OAK BROOK, Ill. (CBS) — The animal rights group that prodded McDonald’s into dropping a major egg supplier now wants the fast-food giant to take a stand on the conditions in which the chickens are kept.

“Our concern is that McDonald’s has simply shifted the abuse from this supplier, that has been investigated and exposed, to another factory farm that is engaging in the same abusive behavior that hasn’t been exposed,” said Nathan Runkle, the executive director of the group Mercy for Animals.

In a letter dated Saturday, Runkle asked to speak directly with McDonald’s CEO Jim Skinner on such issues.

He said he wants the fast-food giant to agree to prod suppliers into abandoning the small “battery” cages used by Sparboe Farms, the supplier McDonald’s dropped Wednesday.

The group also wants McDonald’s to demand a cage-free atmosphere in which chickens can nest and can have perches and scratching posts. It also wants an end to the practice of burning off the beaks of young chicks without painkillers.

“McDonald’s is the largest egg purchaser in the United States and they have incredible power,” he said.

Runkle said McDonald’s has forced suppliers in other areas to change their practices to eliminate practices considered inhumane, and said McDonald’s in Europe already has moved to cage-free suppliers as part of an EU-wide effort.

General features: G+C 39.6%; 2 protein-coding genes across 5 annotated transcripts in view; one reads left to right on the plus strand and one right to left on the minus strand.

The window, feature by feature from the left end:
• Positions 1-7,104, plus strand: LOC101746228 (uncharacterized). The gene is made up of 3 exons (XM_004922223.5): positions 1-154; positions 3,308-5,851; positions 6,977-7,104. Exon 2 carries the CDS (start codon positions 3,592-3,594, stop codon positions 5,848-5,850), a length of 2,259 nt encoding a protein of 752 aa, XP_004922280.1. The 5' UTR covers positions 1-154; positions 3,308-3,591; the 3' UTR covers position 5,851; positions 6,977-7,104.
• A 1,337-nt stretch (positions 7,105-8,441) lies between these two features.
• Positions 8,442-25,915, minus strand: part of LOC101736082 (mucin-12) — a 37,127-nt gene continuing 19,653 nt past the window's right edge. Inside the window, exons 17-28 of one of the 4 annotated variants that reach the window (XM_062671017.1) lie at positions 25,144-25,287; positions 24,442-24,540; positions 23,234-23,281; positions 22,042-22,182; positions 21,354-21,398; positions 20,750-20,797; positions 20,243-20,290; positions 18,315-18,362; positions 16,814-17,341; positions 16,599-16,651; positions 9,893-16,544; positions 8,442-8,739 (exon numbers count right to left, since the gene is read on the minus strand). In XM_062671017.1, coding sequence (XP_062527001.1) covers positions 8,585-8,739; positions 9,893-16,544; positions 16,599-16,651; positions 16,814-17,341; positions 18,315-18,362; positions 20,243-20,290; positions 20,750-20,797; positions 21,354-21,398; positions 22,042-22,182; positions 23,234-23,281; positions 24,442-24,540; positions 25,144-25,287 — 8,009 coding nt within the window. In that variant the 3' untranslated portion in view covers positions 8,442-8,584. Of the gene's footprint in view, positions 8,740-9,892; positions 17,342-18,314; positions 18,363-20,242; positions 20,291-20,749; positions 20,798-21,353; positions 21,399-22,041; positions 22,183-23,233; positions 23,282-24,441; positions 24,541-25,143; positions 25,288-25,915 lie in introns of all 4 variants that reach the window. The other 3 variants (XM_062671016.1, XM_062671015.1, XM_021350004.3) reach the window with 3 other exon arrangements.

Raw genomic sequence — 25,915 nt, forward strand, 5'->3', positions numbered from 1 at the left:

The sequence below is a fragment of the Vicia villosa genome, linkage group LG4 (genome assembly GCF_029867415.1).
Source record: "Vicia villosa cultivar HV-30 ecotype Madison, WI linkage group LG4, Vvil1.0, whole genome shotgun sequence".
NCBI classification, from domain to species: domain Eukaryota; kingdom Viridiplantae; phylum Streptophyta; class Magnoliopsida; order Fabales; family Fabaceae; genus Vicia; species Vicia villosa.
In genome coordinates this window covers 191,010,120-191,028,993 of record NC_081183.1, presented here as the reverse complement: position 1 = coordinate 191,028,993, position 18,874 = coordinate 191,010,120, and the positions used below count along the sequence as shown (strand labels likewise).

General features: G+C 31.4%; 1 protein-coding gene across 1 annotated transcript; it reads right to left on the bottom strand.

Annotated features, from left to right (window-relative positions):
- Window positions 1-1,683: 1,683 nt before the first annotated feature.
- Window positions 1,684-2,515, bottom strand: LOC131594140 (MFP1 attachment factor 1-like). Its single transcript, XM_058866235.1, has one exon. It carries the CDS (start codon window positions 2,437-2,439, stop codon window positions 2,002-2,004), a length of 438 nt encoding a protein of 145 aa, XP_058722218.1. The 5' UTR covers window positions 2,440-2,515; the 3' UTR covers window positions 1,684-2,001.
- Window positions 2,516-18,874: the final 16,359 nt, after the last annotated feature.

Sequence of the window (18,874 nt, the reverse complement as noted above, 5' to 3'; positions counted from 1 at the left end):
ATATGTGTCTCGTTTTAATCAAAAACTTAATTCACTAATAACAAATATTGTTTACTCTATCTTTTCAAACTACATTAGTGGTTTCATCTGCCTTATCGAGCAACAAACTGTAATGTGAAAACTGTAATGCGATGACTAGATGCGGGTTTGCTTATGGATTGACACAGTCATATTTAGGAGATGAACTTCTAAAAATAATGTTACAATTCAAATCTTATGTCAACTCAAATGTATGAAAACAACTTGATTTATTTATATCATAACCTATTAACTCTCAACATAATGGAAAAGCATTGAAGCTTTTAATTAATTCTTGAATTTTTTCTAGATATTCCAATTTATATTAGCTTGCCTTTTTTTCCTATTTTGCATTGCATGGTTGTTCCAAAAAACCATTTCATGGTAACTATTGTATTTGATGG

McDonald’s had not received the group’s letter as of mid-afternoon Saturday, but spokesperson Lisa McComb said that the fast-food provider is already involved in a “giant” study of hen-housing practices and methods. She said each has its advantages and drawbacks.

Since the Food and Drug Administration issued its warning letter to Sparboe Farms Wednesday, both McDonald’s and Target Corp. have dropped it as a supplier. FDA conducted inspections at several Sparboe facilities April-June of this year, while Mercy for Animals used hidden cameras, infiltrating some of the same factory farms, May-August.

McComb said the Sparboe farm in Vincent, Ia., is the only one that provided eggs to McDonald’s, and said it was not one of the targets of the Wednesday FDA warning or the videotaping.

But McComb said it did not matter where the practices called into question by Mercy for Animals occurred.

“That’s completely unacceptable,” McComb said. “We’re not going to work with a company that is okay with that.”

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